Re: News Tidbits

Ron Resnick (
Thu, 29 May 1997 13:00:29 +0300 (EET DST)

At 01:15 AM 5/29/97 -0800, you wrote:
>*** Transend delivers 67 kbps modem
>Transend Corporation advanced modem speeds to new heights, without the
>need for digital connections at either end, with their announcement
>Tuesday of the Transend Sixty-Seven, delivering speeds of 67 kbps both
>upstream and downstream, over existing analog phone lines. The
>Transend 67 solves the increasing speed and bandwidth problems of
>present-day Internet users, while utilizing the existing ubiquitous
>analog network. The Transend 67 also makes widespread, economical
>video teleconferencing possible for all sizes of companies. For full
>story, see

Interesting. But I'm confused ...

I thought there's a hard upper bound on what you can push through a POTS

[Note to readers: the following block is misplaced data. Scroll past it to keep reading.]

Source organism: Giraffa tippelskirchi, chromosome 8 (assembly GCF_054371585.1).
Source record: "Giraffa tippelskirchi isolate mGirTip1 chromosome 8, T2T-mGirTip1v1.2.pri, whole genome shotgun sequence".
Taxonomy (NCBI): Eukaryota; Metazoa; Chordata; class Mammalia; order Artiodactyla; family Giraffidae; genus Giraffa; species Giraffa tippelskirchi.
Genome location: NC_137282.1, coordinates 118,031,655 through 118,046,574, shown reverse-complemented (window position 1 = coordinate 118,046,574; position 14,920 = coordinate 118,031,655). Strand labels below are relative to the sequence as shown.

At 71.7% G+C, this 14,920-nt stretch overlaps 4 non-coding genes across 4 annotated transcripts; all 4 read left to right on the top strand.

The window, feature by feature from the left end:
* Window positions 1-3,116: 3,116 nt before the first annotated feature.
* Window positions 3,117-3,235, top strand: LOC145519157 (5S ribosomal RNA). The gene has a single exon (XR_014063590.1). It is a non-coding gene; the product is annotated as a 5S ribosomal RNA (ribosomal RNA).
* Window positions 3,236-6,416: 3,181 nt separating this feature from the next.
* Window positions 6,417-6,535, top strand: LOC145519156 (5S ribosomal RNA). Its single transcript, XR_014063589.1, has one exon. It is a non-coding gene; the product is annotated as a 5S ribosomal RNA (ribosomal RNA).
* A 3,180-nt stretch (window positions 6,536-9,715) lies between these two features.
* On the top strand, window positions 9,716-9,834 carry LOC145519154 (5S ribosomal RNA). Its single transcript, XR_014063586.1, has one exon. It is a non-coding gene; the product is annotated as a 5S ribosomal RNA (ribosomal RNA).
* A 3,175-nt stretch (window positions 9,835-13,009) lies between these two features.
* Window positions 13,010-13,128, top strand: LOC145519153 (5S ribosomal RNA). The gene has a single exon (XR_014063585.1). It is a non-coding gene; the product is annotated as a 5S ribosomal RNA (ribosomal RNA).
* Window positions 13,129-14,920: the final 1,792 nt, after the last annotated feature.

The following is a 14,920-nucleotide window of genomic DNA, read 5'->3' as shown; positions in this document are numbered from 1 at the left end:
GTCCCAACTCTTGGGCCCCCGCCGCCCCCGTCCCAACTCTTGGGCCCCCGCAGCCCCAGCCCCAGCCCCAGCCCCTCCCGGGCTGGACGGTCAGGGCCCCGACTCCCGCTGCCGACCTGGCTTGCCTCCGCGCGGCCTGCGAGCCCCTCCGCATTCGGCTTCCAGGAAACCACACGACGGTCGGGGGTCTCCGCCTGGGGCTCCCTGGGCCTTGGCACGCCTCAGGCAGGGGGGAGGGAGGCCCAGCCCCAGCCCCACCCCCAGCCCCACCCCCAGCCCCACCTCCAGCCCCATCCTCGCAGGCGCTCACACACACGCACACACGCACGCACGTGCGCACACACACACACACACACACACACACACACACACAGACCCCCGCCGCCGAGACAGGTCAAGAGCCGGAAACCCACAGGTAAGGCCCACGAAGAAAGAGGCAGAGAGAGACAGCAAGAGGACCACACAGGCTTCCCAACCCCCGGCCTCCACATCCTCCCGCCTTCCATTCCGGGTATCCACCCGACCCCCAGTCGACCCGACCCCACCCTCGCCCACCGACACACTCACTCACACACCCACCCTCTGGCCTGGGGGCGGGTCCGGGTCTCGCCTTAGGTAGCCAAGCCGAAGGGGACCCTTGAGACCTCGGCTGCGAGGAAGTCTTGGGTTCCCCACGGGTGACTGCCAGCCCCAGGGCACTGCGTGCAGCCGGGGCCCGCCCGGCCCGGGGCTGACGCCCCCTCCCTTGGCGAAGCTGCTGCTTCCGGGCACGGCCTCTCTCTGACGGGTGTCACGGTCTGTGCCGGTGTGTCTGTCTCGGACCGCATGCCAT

line, simply because the line cards operate on a standard 64K channel
width, with 8K reserved for signalling, leaving an effective 56K channel.
Hence, no matter how much jazzy compression etc. the modem can do,
it does it no good to push more than the analog equivalent of 56K through
the line to the switch, because the line card won't push out more than 56
into the voice network. Isn't that the whole point behind ISDN? Ie, to
have the phone company physically replace your line card with an ISDN
card that can push you over the 56K barrier?

Modem<-----analog line (?? limit) -------->Line card----(56K
limit)---->voice network

Weakest link is 56K pushed out by line card to the switch, no?

Can someone please explain to me how this 67K magic works, or is
my amateur signalling theory all wrong....